Greetings Greedies! Boy, have we got a treat for you this week! Our Makan Kaki Chef Anthony Yeoh (Chef-owner of Summerhill) casts his culinary net once again around his Ghim Moh neighbourhood to bring us his recent discovery. Remember the good old Margaret Drive Hawker Centre? Lots of delicious things were served there, but sadly it’s since been demolished and all that’s left is a barren field. All the hawkers disappeared, leaving many of us wondering where they went. Well, Chef Tony can tell you where at least one of those hawkers moved to – the fried Hokkien Mee stall is a quite a new to Ghim Moh Market & Food Centre, but it always sees long queues and sells out quickly. Whenever Chef Tony visits at noon, everything’s been snapped up and the stall’s neon red CLOSED sign is all lit up.
When Denise paid them a visit just before dinner time at 5pm, sure enough, said neon sign was on, but delicious smells were wafting from within. The chef-owner was hard at work, prepping for dinner. At this point, there were already 5 people queuing in anticipation for the stall’s opening. When his wife finally arrived, the neon sign flipped from red to green and finally, it was OPEN for business!
So why is this stall so popular? Is it nostalgia? Possibly. But Chef Tony says this is really good stuff and it’s the broth that makes this Hokkien Mee so special. It has a natural sweetness from a combination of squid, prawn heads & pork bones bubbling away in a giant pot right next to the wok. The broth is rich, savoury and is what makes this Hokkien Mee so delightfully sloppy, wet and messy – exactly how Chef Tony likes it! Continue reading “Margaret Drive Hokkien Fried Prawn Mee”→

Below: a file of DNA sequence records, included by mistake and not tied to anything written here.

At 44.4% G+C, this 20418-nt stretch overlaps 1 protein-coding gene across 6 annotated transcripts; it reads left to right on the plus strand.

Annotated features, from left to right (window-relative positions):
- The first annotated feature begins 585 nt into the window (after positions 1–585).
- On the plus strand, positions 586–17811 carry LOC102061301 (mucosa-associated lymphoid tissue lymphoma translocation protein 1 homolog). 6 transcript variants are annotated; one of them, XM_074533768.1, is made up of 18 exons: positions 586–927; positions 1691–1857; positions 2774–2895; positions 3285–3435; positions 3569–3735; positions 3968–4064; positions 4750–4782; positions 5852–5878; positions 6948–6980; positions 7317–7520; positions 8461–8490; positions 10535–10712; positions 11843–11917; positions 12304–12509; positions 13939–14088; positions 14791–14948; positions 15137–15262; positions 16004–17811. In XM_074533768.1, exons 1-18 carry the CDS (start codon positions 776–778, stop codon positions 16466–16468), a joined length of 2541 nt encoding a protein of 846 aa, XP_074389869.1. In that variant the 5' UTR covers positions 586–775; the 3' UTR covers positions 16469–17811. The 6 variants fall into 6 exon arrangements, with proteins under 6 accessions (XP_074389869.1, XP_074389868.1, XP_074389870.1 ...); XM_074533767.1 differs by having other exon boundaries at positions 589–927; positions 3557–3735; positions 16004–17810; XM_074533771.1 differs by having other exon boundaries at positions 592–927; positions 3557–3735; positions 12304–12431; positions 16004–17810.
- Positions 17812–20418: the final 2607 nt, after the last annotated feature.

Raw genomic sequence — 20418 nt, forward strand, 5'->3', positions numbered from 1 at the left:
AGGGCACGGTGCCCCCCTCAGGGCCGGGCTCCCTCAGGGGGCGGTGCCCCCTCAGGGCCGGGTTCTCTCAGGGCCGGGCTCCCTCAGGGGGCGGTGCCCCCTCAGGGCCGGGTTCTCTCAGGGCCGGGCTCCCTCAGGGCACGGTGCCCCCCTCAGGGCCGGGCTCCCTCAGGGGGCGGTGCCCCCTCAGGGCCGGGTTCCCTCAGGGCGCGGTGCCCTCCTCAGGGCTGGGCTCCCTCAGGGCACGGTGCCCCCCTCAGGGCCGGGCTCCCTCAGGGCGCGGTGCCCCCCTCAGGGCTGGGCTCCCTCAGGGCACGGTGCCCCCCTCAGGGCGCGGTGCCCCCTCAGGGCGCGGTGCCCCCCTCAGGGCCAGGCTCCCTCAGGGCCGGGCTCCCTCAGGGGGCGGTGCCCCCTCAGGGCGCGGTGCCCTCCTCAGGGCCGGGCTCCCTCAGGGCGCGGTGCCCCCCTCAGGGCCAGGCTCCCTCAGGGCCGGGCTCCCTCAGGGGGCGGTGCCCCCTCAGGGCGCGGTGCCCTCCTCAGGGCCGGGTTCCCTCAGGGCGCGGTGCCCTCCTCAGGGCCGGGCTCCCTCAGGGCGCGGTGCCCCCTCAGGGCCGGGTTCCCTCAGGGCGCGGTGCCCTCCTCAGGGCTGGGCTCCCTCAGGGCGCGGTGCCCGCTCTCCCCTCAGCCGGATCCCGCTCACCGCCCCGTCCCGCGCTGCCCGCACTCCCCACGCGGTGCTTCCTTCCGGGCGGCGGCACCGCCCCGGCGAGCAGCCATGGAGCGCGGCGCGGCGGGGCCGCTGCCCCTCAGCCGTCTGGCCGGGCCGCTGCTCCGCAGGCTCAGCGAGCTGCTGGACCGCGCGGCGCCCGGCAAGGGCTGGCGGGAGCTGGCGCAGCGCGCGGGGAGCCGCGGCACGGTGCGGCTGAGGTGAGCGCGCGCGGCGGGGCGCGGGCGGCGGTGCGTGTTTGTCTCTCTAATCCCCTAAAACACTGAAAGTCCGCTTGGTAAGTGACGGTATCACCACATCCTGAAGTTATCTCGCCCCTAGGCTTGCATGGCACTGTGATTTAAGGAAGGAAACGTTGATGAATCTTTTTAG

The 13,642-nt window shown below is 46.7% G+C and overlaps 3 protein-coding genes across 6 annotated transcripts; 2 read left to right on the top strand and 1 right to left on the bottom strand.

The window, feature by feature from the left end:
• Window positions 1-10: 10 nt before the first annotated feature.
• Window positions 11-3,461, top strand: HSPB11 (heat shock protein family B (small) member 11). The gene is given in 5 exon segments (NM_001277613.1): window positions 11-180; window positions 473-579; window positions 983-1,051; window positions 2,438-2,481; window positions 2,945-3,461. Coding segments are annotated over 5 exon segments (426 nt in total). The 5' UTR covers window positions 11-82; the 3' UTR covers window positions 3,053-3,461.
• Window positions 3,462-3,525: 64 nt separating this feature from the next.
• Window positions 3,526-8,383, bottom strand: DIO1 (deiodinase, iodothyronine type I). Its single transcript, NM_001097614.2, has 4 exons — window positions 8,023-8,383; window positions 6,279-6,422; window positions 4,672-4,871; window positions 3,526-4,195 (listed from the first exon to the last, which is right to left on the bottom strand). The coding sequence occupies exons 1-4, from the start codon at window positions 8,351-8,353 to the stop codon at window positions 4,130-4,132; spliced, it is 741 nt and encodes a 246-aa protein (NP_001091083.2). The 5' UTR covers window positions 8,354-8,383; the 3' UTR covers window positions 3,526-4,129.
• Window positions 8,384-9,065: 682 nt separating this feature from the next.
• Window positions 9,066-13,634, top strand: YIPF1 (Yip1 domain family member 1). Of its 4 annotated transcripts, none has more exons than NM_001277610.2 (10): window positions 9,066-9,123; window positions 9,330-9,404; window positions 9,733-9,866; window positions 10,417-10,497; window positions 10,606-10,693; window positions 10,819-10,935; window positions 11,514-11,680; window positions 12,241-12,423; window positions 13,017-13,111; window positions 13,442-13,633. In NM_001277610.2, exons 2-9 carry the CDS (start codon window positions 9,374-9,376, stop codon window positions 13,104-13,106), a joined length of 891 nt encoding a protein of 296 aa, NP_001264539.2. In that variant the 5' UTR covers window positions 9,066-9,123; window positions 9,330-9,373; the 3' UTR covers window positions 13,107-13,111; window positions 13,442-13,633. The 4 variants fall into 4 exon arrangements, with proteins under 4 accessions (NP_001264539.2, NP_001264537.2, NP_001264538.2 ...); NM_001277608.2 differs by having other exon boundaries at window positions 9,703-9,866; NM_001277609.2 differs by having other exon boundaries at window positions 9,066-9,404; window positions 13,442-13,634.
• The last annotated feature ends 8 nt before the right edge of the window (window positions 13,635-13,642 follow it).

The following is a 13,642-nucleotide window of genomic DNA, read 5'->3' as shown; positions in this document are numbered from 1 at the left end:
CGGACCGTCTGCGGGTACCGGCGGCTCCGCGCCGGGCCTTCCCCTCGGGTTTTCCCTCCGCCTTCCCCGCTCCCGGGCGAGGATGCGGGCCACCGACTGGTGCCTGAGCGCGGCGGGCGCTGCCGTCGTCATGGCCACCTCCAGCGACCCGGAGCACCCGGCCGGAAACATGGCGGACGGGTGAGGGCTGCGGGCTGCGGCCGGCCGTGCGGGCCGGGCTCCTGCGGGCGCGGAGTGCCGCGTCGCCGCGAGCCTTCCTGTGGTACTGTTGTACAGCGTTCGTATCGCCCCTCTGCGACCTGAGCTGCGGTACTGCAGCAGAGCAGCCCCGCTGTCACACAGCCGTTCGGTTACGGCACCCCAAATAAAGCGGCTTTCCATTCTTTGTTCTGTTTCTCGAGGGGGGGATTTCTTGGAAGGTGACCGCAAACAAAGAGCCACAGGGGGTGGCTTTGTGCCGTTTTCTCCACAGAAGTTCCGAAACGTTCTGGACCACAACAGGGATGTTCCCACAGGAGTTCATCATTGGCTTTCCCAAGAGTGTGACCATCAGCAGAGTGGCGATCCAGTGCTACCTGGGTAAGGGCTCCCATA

We’re on our final episode in the month of August and as we conclude our Nation’s birthday celebrations, our foodie friend Chef Anthony Yeoh, now Group Executive Chef of Bird Bird & Artichoke, returns with more delectable recommendations, starting with one of his go-to stalls when he’s East-side. One thing that can be said of Singapore, you can’t get more unique than a stall with Geylang in its name that’s not actually in Geylang! The same can be said of many other stalls across our island, and as Chef Tony observes, it’s a quirk to preserve the brand & the reputation through the (albeit geographically incorrect) name!
So back to the stall in the spotlight this week, if you love Hokkien Mee, you’ve got to get yourself to East Coast Road for Geylang Lorong 29’s delicious version. In a word, this Hokkien Mee is AWESOME, especially if you prefer yours “wet”. Chef Tony loves it with a coating of viscous sauce, thick and gelatinous from the liberal use of pork and prawn stock.
And it is indeed the stock that’s the very foundation of a good Hokkien Mee. A well-seasoned wok and a heaping of noodles to soak up the deep, rich flavours of said stock are all you need! And here, they leave just enough gravy for the noodles to swim around in. What you get is a lip-smackingly collagen-y, juicy plate of yellow mee, bee hoon, pork belly, fresh prawn & sotong redolent with that distinctive fire-breathed wok fragrance.